Myon dil-bar aav nai
I am all ashake, I may die/my heart’s wish has seen no fulfillment/that lovely, pleasing, my heart throb/he hasn’t come, ah Dear!
Rasul Mir, that skilled decanter of love, has a raging controversy shrouding his age. The local traditions recorded in 1940’s of by Ab Ahad Azad, spoke of a death in his prime. Folk history has it that, Mahmood Gani predicted his youthful death (Amis Chhi jan-h-margi handi koder). His poetry, its fervent youthfulness, its vibrant tenor, its tone of hearty yearning, its pristine emotions, all point to a poet, untouched by the cares of decaying age. Rasul Mir was said to have been alive in 1855 AD when Mahmood Gani passed away and died a few years before-Maqbool Shah Kralawari (d.1874). Accordingly his demise was reckoned between 1867-1870). Rasul Mir was thus said to have lived between 1820s and 1870s. Mr. Teng in his Kuliyati Rasul Mir, refers to a document, in revenue records at Anantnag, which bears the signature of Rasul Mir, as Nambardar and is dated 5th of April 1889. On this basis, Rasool may have lived into the last decade of 19th century.That is as close to factual certainity as researches have gotten to.
For the rest, there is his poetic legacy, and, ah again oral traditions. Oral traditions say, Rasul Mir was tall, handsome fair complexioned person, and sported moustaches that tapered far into the face. He was graceful, fashionable fellow, with a youthful heart that throbbed with love, love, and lots of love.
Yi chho Rasul Mir Shahabad Doo-rey
Tami chho trov-mut lo-la du-kaan
Yi-vu aash-qow che-vu tor-re tor-rey
Mai chho moor-rey la-la-vun naar.
This is Rasul Mir, at Shahabad, Doru. He has opened a love-kiosk. Come ye lovers, drink free cup. Love’s fire burns me deep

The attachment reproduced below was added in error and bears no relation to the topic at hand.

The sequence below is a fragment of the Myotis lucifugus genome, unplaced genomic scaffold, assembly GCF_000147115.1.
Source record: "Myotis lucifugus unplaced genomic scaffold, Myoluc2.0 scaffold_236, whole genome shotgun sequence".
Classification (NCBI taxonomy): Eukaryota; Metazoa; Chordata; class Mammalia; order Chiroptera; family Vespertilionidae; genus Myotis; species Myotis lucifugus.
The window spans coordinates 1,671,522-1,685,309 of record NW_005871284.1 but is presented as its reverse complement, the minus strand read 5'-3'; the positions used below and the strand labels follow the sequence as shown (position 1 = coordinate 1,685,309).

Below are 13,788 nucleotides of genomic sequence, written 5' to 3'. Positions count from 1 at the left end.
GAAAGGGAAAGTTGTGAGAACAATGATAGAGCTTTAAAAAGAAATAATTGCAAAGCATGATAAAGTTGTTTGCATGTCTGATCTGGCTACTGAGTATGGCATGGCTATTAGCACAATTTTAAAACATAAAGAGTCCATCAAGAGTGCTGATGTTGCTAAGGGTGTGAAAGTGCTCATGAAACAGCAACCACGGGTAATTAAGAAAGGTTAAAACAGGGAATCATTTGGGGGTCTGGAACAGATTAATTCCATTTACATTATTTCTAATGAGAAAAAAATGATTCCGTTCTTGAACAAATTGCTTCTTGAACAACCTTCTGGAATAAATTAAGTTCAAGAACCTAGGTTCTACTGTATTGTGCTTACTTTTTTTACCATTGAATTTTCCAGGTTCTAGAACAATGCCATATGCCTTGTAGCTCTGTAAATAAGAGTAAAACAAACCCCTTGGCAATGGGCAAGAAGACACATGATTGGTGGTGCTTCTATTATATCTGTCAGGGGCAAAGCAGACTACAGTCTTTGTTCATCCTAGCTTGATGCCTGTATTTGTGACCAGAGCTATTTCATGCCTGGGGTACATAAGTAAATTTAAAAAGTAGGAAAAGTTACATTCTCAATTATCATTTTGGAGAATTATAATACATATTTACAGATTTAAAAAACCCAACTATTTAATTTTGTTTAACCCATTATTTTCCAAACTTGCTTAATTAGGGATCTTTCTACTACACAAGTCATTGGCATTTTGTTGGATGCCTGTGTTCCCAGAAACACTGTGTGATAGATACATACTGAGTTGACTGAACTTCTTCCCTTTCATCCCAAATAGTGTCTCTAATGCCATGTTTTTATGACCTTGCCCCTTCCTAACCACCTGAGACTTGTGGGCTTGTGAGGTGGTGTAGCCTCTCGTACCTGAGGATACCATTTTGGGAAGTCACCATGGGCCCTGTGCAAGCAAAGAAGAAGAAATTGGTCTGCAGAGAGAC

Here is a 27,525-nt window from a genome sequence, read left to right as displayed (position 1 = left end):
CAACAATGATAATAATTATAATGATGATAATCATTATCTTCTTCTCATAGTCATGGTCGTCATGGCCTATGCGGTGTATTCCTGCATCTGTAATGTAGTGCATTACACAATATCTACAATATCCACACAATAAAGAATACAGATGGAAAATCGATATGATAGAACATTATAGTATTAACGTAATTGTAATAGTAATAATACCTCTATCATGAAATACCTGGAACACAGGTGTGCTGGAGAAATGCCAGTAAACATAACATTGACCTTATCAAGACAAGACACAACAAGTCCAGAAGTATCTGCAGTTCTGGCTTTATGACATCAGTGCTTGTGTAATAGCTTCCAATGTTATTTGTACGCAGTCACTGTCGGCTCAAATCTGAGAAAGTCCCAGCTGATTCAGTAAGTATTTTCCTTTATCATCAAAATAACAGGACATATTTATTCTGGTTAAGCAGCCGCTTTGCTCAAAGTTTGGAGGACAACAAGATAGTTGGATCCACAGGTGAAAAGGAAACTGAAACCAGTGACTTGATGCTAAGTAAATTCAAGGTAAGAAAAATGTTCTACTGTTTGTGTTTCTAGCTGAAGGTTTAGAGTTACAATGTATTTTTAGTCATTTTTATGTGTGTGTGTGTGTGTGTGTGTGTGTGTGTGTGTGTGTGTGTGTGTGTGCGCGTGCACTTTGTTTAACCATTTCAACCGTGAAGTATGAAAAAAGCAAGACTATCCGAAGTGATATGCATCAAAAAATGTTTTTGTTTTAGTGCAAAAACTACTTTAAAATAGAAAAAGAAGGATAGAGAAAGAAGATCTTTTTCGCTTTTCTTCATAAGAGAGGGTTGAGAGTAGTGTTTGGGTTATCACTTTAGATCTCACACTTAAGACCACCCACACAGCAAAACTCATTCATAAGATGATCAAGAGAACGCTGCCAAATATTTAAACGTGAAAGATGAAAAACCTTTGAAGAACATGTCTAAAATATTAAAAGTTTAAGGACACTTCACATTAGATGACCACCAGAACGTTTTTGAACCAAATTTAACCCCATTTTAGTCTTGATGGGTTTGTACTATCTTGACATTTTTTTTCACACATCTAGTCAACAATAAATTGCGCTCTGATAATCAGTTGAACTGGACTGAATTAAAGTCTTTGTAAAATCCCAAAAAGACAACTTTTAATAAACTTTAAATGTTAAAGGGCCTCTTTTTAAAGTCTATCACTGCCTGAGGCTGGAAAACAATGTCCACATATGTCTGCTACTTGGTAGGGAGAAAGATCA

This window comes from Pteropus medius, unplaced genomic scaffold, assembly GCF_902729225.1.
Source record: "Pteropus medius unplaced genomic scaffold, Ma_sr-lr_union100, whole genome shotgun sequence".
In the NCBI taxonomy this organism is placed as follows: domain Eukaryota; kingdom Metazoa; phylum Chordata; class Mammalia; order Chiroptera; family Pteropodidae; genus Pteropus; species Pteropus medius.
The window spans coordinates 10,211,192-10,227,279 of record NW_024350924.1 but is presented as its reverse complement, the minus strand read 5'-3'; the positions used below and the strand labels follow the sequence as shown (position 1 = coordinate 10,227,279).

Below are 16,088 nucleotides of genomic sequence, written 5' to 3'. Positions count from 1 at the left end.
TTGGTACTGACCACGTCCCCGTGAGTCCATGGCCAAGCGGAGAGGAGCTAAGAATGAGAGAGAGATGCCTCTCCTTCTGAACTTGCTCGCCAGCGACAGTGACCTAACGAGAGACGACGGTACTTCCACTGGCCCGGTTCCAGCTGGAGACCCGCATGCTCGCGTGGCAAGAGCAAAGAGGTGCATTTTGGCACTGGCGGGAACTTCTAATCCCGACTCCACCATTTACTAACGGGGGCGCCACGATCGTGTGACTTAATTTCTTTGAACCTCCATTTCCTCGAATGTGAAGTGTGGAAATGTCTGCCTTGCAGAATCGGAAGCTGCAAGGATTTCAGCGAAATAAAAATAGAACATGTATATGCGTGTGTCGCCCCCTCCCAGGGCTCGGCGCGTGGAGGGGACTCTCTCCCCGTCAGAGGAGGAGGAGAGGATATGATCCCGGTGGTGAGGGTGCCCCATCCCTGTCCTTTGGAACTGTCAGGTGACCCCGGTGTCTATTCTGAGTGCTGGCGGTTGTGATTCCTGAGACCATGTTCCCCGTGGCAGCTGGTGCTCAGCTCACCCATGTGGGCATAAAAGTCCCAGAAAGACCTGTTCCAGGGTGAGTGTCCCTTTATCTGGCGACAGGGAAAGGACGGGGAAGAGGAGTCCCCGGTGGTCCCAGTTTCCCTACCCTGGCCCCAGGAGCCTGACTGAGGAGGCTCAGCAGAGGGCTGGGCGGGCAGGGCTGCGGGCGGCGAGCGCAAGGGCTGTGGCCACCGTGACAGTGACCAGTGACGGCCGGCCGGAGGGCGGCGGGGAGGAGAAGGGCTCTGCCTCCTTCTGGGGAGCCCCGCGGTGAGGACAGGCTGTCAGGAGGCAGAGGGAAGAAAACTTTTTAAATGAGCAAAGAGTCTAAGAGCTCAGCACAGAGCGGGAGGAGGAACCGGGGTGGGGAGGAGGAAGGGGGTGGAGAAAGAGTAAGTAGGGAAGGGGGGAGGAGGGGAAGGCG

Love, is the waft and whoop, the craft and creed of Rasul Mir(He lived love, sang love, and lives for his love-ful passion). Love, the first strings of human heart that present the whole universe as an undulating poem. Love is the creed, beloved is the god and lyrics rush forth in bubbling streams to worship the deity. Singing, sighing and singing again they cascade over the expanses of life, in undating it in its fervor.
Ze-h posha tu-l-i maeni aashq-a mas-jid
husn imam ta-th
Tsa-ae bae-ng-i shu-baan mokh-ta-e da-ae
Ch-e-i yous-faen-i chae-lee
My Loves’ mosque, is an edifice of just two petals, Love is the preist there, Ye pearly one art the caller there, Ye, who hath the Yousef’s grace. Mir’s beloved is grace personi fied Zeh posha tu-l (two petals, mere) the being of his, object of love, is characteristic of Rasul Mir’s’ dainty love.
Love, flowers, passion and fragrance, the eternal inciters of life and beauty, are a recurring motiff in his poetry.
Posha mal chham posh-a tu-l dda-ae lo-lo
Rinda posh-a-mal gin-da-ney dra-yi lo-lo
My beloved (Posh-a-mal) is but two and a half petals; lo, the gay love goes out to frolic.
Ga-ts-ta ve-si-yeh an-tan asta lo-lo
He-ai mai kaer-i-mus poshan dasta lo-lo
Go ye my friend, fetch my lover here, A Jasmine, I have woven garlands for him
Veer-nag-h ba nae-rai aa-ga-yey
Achwal-ki posh shae-re la-ga-yey
Vach-a-manz-a-lis ma-nz rachh-a-th dachh. mooriyey
Va-lai kastur-re-yey, paer mai tra-v neer-i-yey
Veer-nag, I’ll go to usher thee,/Thy brow I’ll deck in flowers of Acha-bal/Yeh, vine I’ll twins thee to my breast/come ye kasturi, don’t roam the meadows free
The weaving green of vast meadows, the dancing hues of wild flowers, the crystal springs singing their purity out, the free birds singing ditties to the air: Kashmir is land that is made for love, passion, a life lived through the heart. It is a wonder that this land had to mouth through painful centuries of love-less self-denials, monastic seclusion, dark corners of incisive introspection which is called the path of realization, or sufism.